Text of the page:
Submitted by Tammy Merendo, RN
Director of Community Education
Chronic Disease Self-Management
According to Stanford University, most of us will experience two or more chronic long-term illnesses during our lives. In the event that we don’t, it is still likely that we will provide care to someone that does.
Chronic health problems usually come on slowly unlike acute health problems. They can be things like heart disease, diabetes, depression, liver disease, bipolar disorder, emphysema, and many other conditions. These conditions may cause emotional distress, such as frustration, anger, anxiety, or a sense of helplessness.
It is important for the person who is suffering from a chronic condition, or the person who is trying to manage a chronic condition, understands the disease. There are often specific skills that are needed to deal with an illness. Some examples of skills that may be used include knowing what medications to take and how to take them, how to use oxygen or equipment like a C-pap machine, or how to check your blood glucose.
Finally, Stanford teaches us that people with chronic disease should know that you are not to blame. Chronic diseases are caused by a combination of genetic, biological, environmental, and psychological factors. You don’t have to handle it alone, in fact you shouldn’t. One of the side effects of chronic illness is a feeling of isolation. Support groups, talking with others on the phone, or even reading an article can be helpful.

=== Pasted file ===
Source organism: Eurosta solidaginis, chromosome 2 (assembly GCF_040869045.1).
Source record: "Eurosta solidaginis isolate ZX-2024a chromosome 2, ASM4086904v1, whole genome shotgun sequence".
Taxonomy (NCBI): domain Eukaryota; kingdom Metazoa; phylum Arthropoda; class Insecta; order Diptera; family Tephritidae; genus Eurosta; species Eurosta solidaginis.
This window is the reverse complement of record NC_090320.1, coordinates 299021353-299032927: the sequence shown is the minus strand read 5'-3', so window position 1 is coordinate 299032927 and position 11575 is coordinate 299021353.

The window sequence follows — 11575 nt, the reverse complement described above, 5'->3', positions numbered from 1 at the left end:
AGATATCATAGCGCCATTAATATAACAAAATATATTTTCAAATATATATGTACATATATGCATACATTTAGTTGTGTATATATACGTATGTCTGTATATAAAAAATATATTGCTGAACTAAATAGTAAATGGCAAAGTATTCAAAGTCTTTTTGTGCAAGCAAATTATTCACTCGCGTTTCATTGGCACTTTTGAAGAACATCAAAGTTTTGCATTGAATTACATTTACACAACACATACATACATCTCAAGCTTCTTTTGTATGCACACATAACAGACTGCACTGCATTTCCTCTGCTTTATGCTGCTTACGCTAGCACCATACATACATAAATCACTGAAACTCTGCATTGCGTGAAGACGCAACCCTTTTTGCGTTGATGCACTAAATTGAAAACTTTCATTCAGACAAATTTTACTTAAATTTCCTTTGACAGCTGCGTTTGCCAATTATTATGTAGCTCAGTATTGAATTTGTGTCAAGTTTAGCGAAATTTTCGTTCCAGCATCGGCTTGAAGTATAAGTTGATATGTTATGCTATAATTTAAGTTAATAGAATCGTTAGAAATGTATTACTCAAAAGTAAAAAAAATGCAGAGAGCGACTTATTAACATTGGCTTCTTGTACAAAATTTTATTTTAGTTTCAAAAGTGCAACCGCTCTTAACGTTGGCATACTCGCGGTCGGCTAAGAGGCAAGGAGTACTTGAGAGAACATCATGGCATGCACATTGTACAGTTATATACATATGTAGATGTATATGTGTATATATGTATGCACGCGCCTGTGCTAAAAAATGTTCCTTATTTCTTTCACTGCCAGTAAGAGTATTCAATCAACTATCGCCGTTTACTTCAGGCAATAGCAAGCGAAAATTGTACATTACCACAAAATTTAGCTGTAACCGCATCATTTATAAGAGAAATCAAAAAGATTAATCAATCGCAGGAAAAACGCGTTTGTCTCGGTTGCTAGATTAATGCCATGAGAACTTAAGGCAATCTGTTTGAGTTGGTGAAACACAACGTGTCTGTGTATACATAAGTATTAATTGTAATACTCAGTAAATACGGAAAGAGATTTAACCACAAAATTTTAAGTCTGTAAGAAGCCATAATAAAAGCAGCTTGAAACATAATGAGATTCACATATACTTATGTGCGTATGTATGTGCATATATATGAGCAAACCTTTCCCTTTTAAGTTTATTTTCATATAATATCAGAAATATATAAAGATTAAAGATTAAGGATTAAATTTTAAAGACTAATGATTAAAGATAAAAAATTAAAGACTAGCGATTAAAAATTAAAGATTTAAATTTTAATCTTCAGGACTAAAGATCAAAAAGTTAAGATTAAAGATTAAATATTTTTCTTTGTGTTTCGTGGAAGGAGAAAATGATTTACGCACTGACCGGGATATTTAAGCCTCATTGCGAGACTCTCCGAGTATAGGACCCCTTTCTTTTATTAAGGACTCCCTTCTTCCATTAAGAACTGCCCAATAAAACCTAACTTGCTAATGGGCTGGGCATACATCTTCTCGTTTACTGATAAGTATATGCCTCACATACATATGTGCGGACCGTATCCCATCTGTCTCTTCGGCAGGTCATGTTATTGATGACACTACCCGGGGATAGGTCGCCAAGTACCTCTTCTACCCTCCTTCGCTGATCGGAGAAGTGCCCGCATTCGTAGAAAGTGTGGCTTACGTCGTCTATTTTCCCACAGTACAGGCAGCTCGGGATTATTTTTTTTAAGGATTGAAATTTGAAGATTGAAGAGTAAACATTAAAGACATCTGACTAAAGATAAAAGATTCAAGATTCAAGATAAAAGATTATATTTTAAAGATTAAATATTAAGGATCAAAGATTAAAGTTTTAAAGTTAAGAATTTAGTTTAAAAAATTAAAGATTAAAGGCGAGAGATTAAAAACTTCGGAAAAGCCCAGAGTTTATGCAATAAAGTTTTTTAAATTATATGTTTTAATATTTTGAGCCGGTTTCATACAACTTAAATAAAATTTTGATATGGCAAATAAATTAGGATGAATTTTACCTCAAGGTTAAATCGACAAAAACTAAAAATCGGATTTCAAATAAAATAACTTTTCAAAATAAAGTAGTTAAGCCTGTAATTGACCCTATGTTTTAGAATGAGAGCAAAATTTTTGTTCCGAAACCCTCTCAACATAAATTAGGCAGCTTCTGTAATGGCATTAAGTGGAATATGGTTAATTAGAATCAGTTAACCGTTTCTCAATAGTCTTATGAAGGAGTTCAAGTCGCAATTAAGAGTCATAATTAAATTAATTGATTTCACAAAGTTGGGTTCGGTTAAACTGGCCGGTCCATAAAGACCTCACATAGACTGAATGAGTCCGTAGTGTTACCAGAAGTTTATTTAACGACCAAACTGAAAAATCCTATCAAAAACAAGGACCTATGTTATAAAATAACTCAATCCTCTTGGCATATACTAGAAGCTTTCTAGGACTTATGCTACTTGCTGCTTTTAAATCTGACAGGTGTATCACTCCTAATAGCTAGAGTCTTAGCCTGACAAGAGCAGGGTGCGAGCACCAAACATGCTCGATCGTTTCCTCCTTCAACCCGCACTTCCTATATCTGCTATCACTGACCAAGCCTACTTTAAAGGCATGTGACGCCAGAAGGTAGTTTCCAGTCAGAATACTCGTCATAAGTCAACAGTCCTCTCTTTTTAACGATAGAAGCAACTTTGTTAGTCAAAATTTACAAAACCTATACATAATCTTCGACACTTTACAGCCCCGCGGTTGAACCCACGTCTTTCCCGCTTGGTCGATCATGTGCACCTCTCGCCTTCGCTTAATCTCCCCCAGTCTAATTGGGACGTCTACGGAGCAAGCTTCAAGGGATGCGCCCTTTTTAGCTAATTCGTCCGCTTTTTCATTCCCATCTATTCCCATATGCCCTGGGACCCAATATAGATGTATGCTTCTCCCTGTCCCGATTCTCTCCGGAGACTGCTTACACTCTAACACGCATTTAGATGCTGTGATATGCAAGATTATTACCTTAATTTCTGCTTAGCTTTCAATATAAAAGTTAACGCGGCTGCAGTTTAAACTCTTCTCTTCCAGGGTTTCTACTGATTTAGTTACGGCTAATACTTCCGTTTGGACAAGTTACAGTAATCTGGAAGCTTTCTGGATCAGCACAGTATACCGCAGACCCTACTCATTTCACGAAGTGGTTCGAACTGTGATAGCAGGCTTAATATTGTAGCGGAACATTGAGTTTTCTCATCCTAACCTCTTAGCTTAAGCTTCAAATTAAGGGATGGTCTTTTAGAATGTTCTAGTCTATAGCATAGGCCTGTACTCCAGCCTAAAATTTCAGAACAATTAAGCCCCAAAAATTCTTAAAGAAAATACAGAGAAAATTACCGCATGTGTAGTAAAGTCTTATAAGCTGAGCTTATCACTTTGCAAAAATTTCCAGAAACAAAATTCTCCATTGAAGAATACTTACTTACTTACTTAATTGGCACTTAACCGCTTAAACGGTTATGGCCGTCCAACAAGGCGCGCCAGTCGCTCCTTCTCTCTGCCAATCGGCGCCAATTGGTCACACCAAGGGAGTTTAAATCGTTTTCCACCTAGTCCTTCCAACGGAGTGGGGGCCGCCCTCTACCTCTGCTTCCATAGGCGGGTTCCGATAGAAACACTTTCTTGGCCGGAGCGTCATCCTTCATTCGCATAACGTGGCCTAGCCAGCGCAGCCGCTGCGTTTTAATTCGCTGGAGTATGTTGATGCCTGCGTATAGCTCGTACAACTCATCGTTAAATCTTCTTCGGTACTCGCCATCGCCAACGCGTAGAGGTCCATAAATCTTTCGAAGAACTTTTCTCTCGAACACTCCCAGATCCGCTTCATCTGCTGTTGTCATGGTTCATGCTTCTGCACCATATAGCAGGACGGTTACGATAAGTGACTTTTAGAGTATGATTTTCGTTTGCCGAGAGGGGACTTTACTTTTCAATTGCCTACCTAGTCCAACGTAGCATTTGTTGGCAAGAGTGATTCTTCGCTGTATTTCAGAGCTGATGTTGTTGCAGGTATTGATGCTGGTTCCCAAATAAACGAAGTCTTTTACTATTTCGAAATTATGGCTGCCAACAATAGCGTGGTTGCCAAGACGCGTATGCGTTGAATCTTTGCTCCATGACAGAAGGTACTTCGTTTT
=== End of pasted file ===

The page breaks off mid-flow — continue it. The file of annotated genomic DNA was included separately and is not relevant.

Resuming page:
Remember that you are more than your disease and sometimes illness can be an opportunity. Illnesses may make us slow down, evaluate what is really important, and cause us to shift our priorities. If you suffer from a chronic disease, I encourage you to become more informed on how you can self-manage your condition.
Stanford University’s Chronic Disease Self-Management Program is taught by trained peer leaders. The program requires some commitment as the classes are 2 ½ hours each and meet weekly for 6 weeks. Participants will learn specific tools to improve their quality of life. If you are a caregiver to someone that suffers from a chronic disease, you are also encouraged to attend this program to improve your quality of care.
For more information on this series of classes, call HealthLink Littauer at 736-1120. You can e-mail us at firstname.lastname@example.org, see our website at nlh.org, or visit our NEW wellness center at 2 Colonial Court in downtown Johnstown, Monday – Friday, 9 a.m. – 5 p.m. We’re your community health & wellness service of Nathan Littauer Hospital and Nursing Home.